Generalized Addictive Models GAMs incorporates non linear form of predictions, and are useful when we have not linearity between response variable and predictors. GAMs doesn’t force the predictors to a square as in polynomial regression, but GAMes tries to do a smooth line. The data we use here is biocapacity of different countries.

library(psych)
eco <- read.csv("C:/07 - R Website/dataset/ML/biocap.csv")

pairs.panels(eco,
method = "pearson", # correlation method
hist.col = "#00AFBB",
density = TRUE,  # show density plots
ellipses = FALSE # show correlation ellipses
)

From the scatterplot above, we can see we have quite curve relationship between Human Development Index HDI and Gross domestic product GDP. Now we can try to build a Generalized Addictive Model with BiocapacityT as response variable.

library(mgcv)
# GAM model
mod_lm = gam(BiocapacityT ~ Population+HDI+Grazing.Footprint+Carbon.Footprint+
Cropland+Forest.Land+Urban.Land+GDP, data=eco)

summary(mod_lm)

Family: gaussian

Formula:
BiocapacityT ~ Population + HDI + Grazing.Footprint + Carbon.Footprint +
Cropland + Forest.Land + Urban.Land + GDP

Parametric coefficients:
Estimate Std. Error t value Pr(>|t|)
(Intercept)        5.356e-01  5.065e-01   1.058    0.292
Population        -3.230e-04  5.959e-04  -0.542    0.589
HDI               -8.647e-01  8.646e-01  -1.000    0.319
Grazing.Footprint  2.206e+00  2.535e-01   8.703 4.82e-15 ***
Carbon.Footprint   1.611e-02  9.163e-02   0.176    0.861
Cropland           1.764e+00  1.496e-01  11.797  < 2e-16 ***
Forest.Land        1.098e+00  1.105e-02  99.364  < 2e-16 ***
Urban.Land        -2.958e+00  1.977e+00  -1.496    0.137
GDP                6.233e-06  8.969e-06   0.695    0.488
---
Signif. codes:  0 '***' 0.001 '**' 0.01 '*' 0.05 '.' 0.1 ' ' 1

R-sq.(adj) =  0.985   Deviance explained = 98.6%
GCV = 1.3504  Scale est. = 1.2754    n = 162
                # concurvity(mod_lm)

From the summary results above, we can see tht GDP is not statistically significant.
one aspect with GAMs is the Concurvity. It refers to the generalization of collinearity to the GAM setting.
In this case it refers to the situation where a smooth term can be approximated by some combination of the others.
Can lead to unstable estimates. If fact, Concurvity can be viewed as a generalization of co-linearity, and causes similar problems of interpretation. We have to drop one of the variable with concurvity.

# Instead of splines specify tensor product smooth
mod_gam3 <- gam(BiocapacityT ~ te(Grazing.Footprint, Cropland, Forest.Land), data=eco)
concurvity(mod_gam3)
                 para te(Grazing.Footprint,Cropland,Forest.Land)
worst    2.123046e-16                               8.161468e-15
observed 2.123046e-16                               3.681739e-33
estimate 2.123046e-16                               8.832898e-34
vis.gam(mod_gam3, type='response', plot.type='persp',
phi=30, theta=30,n.grid=500, border=NA)

The model mod_gam3 uses the tensor smooth for predictors. If we look at the concurvity, in the worst case scenario Grazing.Footprint and Forest.Land have a strog relationship, but looking at the observed estimation the correlation is not very strong. The 3D visualization there is aportion that has come down (in red), and we can conclude for some extend that the predictors not contribute to the biocapacoty, and so we have to look to our data into more details.

Now, we try to use the R library caret() to tune parameters. By default it uses the smooth spline to mdel the relationship between response variable and independent variables. We use Leave One Out cross validation for the trainin set.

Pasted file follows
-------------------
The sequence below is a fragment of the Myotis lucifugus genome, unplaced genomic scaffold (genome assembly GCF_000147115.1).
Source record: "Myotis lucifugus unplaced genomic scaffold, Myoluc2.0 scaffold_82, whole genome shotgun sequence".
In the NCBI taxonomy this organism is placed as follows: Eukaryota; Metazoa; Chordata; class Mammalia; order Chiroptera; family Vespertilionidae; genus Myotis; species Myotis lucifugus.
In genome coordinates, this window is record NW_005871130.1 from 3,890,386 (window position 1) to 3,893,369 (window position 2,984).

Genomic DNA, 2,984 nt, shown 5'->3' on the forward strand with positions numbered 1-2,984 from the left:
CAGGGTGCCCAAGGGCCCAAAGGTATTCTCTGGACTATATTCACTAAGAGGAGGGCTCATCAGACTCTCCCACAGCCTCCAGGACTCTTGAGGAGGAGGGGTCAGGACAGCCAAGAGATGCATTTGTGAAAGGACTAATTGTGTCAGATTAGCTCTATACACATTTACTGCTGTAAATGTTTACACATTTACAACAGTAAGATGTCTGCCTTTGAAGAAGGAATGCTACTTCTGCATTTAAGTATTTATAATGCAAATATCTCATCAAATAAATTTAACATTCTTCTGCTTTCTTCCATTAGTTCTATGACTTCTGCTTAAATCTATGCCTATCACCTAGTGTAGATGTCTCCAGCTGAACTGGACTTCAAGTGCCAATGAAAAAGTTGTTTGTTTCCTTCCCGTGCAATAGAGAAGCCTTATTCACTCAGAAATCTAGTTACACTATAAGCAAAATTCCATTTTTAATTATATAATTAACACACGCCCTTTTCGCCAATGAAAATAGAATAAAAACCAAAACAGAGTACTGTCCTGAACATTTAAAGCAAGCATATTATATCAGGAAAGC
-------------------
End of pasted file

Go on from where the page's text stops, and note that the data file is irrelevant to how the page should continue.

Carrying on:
We also use GCV as smoothing parameter.

# Instead of splines specify tensor product smooth
library(caret)

b = train(BiocapacityT ~ .,
data = eco,
method = "gam",
trControl = trainControl(method = "LOOCV", number = 1, repeats = 1), # use leave one out cross validation
tuneGrid = data.frame(method = "GCV.Cp", select = FALSE))

summary(b\$finalModel)

Family: gaussian

Formula:
.outcome ~ s(Urban.Land) + s(HDI) + s(Grazing.Footprint) + s(Cropland) +
s(Forest.Land) + s(Carbon.Footprint) + s(Population) + s(GDP)

Parametric coefficients:
Estimate Std. Error t value Pr(>|t|)
(Intercept)  3.61185    0.06785   53.23   <2e-16 ***
---
Signif. codes:  0 '***' 0.001 '**' 0.01 '*' 0.05 '.' 0.1 ' ' 1

Approximate significance of smooth terms:
edf Ref.df        F p-value
s(Urban.Land)        1.000  1.000    0.000   1.000
s(HDI)               1.598  1.993    1.164   0.320
s(Grazing.Footprint) 8.306  8.827   16.729  <2e-16 ***
s(Cropland)          3.270  3.934   59.088  <2e-16 ***
s(Forest.Land)       4.457  4.997 3271.685  <2e-16 ***
s(Carbon.Footprint)  1.000  1.000    0.036   0.850
s(Population)        1.479  1.768    0.421   0.524
s(GDP)               2.104  2.583    1.044   0.336
---
Signif. codes:  0 '***' 0.001 '**' 0.01 '*' 0.05 '.' 0.1 ' ' 1

R-sq.(adj) =  0.991   Deviance explained = 99.2%
GCV = 0.87676  Scale est. = 0.74572   n = 162

From the resut above wefound the most significant predictors, and we reached an Adjusted R-squared of 99% as before. We can now, use again the library caret() to deal with Concurvity and Collinearity.

About the smoothing parameter GCV we can say that both REML and GCV try to do the same thing. It has been shown that GCV will select optimal smoothing parameters (in the sense of low prediction error) when the sample size is infinite.
At smaller (finite) sample sizes GCV can develop multiple minima making optimisation difficult and therefore tends to give more variable estimates of the smoothing parameter. If GCV is prone to undersmoothing at finite sample sizes, then we will end up fitting models that are more wiggly than we want, thought it best to switch to REML by default to avoid potential overfitting and highly variable smoothing parameter estimates.